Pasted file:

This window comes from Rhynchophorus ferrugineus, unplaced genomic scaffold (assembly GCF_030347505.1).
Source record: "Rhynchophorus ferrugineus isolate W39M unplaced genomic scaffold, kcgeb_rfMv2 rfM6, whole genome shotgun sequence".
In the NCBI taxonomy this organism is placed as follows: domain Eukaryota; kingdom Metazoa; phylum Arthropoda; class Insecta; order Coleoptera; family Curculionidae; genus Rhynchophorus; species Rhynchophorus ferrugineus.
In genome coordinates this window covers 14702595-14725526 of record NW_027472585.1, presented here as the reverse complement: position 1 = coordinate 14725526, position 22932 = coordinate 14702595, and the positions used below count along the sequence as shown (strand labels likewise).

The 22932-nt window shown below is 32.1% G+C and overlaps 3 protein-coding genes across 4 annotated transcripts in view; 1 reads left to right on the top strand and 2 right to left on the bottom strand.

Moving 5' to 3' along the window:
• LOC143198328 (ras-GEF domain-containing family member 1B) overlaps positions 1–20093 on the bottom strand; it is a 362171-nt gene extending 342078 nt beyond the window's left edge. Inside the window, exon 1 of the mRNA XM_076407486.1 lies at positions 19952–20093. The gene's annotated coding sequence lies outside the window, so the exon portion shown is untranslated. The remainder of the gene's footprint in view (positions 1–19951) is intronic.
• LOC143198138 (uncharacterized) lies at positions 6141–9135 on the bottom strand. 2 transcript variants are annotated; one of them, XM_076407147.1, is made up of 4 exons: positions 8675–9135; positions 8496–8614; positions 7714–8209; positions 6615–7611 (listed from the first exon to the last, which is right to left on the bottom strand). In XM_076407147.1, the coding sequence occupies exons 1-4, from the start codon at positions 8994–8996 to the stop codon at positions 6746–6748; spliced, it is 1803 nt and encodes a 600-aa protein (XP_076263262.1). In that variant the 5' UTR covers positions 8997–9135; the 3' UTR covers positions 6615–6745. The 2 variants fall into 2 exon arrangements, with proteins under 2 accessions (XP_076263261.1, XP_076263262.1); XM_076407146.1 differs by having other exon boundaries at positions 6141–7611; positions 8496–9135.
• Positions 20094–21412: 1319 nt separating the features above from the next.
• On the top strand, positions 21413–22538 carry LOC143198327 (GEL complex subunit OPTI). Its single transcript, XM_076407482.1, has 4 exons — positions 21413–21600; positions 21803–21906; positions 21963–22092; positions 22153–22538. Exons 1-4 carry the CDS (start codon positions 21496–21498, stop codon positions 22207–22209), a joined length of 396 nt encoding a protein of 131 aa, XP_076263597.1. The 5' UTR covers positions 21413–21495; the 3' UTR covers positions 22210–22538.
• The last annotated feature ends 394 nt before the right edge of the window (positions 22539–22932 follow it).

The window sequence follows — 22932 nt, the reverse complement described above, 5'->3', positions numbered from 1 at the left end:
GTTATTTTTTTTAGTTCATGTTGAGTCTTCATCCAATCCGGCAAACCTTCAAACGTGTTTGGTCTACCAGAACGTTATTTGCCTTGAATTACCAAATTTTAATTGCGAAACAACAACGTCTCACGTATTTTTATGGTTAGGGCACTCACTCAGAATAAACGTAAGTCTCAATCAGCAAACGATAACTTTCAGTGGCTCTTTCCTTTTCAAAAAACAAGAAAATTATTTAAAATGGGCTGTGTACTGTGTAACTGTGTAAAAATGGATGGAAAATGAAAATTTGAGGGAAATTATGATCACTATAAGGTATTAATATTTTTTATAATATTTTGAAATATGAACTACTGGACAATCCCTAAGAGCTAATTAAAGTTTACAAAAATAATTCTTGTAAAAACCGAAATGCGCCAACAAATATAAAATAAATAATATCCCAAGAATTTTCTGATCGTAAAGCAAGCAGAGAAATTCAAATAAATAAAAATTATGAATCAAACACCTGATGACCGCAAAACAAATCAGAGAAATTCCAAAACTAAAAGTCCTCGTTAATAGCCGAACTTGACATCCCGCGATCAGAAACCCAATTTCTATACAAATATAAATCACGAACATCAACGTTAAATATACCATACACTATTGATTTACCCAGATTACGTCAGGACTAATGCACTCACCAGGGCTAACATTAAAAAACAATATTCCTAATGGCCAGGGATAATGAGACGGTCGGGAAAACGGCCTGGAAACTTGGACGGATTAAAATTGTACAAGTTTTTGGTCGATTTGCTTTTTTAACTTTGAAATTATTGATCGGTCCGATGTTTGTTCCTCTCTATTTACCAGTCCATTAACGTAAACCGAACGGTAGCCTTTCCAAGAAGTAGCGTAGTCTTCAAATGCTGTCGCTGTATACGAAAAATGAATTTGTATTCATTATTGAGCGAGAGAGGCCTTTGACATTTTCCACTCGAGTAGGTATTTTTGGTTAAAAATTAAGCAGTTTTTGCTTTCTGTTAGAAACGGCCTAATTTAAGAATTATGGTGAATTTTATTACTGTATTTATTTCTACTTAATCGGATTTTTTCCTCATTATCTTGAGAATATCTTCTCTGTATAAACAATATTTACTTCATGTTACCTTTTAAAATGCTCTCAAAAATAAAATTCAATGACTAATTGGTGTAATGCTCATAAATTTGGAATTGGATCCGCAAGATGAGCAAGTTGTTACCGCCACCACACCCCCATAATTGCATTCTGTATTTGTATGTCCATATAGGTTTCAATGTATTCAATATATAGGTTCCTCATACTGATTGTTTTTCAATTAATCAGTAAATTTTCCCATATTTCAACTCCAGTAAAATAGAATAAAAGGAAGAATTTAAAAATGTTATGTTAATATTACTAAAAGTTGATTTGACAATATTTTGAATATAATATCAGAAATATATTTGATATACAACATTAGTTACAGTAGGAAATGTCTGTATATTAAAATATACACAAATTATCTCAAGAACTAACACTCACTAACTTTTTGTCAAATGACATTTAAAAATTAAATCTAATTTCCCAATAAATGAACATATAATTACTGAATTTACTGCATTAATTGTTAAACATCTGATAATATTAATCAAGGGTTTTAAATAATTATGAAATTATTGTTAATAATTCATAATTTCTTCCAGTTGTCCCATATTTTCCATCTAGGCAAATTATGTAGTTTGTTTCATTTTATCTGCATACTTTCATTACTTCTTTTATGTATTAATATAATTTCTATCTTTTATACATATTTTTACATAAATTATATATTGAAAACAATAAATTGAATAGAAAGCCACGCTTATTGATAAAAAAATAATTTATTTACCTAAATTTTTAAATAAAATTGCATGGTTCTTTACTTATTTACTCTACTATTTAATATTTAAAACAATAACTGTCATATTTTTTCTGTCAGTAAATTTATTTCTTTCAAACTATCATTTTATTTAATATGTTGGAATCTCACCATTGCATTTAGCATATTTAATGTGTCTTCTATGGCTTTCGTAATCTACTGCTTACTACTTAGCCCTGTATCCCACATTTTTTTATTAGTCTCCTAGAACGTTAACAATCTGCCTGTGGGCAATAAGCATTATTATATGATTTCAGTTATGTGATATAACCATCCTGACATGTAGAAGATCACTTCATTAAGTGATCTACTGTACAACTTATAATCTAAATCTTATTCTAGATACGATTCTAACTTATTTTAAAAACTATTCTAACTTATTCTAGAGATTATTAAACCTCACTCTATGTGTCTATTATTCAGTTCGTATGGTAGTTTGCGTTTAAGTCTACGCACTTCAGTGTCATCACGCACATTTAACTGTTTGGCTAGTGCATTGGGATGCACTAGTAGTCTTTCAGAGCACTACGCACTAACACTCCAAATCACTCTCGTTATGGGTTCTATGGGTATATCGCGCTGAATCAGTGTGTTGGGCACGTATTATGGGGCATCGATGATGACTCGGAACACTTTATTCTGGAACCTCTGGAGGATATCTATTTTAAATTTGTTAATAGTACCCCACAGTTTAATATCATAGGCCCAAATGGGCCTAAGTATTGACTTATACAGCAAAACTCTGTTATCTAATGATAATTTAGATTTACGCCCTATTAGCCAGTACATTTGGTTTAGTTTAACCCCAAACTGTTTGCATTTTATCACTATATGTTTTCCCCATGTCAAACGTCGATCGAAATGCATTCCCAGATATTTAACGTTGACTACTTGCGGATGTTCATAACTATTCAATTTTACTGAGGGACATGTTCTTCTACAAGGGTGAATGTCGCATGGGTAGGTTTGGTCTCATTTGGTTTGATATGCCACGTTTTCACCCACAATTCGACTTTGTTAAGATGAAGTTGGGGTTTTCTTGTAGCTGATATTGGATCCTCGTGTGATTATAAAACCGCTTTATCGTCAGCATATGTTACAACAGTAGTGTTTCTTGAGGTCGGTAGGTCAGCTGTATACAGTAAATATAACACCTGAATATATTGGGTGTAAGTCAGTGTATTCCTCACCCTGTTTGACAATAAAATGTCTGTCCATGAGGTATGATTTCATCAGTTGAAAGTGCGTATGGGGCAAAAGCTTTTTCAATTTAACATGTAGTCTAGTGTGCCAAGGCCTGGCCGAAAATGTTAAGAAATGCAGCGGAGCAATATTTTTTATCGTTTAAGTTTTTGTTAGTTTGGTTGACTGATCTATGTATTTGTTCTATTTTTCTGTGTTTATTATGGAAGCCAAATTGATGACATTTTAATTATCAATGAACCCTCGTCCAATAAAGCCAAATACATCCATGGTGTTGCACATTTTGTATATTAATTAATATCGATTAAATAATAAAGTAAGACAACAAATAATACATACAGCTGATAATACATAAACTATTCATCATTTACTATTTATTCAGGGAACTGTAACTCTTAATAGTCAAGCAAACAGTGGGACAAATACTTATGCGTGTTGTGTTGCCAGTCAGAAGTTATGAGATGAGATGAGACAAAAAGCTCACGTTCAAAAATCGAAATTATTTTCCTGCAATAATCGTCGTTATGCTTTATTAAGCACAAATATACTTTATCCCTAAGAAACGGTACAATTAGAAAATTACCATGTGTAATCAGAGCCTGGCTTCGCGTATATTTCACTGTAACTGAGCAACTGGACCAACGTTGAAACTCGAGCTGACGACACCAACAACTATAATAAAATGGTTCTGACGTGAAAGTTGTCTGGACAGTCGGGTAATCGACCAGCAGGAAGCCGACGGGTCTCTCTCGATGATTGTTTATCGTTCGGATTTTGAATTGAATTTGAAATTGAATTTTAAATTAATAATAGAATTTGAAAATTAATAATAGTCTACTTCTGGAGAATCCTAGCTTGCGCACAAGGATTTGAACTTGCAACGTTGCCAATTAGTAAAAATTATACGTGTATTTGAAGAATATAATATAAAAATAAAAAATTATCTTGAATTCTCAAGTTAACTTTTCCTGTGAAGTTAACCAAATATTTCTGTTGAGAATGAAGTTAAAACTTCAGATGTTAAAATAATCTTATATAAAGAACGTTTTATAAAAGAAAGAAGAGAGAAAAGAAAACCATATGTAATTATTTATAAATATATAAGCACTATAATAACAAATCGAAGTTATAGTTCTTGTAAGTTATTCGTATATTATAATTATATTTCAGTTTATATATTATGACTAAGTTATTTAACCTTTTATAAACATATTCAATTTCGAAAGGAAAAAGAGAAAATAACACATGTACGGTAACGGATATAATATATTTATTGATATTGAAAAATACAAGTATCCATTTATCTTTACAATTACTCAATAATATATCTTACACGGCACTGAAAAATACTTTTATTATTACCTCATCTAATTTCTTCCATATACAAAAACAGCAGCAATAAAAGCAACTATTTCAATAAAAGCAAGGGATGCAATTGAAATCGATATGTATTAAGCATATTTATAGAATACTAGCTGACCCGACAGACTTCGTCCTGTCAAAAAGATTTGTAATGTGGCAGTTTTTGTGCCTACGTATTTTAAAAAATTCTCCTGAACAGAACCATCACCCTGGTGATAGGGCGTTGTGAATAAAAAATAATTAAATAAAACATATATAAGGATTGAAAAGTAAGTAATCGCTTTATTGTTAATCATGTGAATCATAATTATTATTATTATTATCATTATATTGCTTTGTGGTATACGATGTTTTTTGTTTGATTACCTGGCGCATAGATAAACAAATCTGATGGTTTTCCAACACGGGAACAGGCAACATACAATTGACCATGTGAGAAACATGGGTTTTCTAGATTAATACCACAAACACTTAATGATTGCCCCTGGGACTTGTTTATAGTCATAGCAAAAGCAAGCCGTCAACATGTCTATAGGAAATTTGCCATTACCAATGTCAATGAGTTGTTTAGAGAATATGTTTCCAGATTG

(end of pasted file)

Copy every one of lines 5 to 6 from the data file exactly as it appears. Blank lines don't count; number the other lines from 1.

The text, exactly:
The 22932-nt window shown below is 32.1% G+C and overlaps 3 protein-coding genes across 4 annotated transcripts in view; 1 reads left to right on the top strand and 2 right to left on the bottom strand.

Moving 5' to 3' along the window: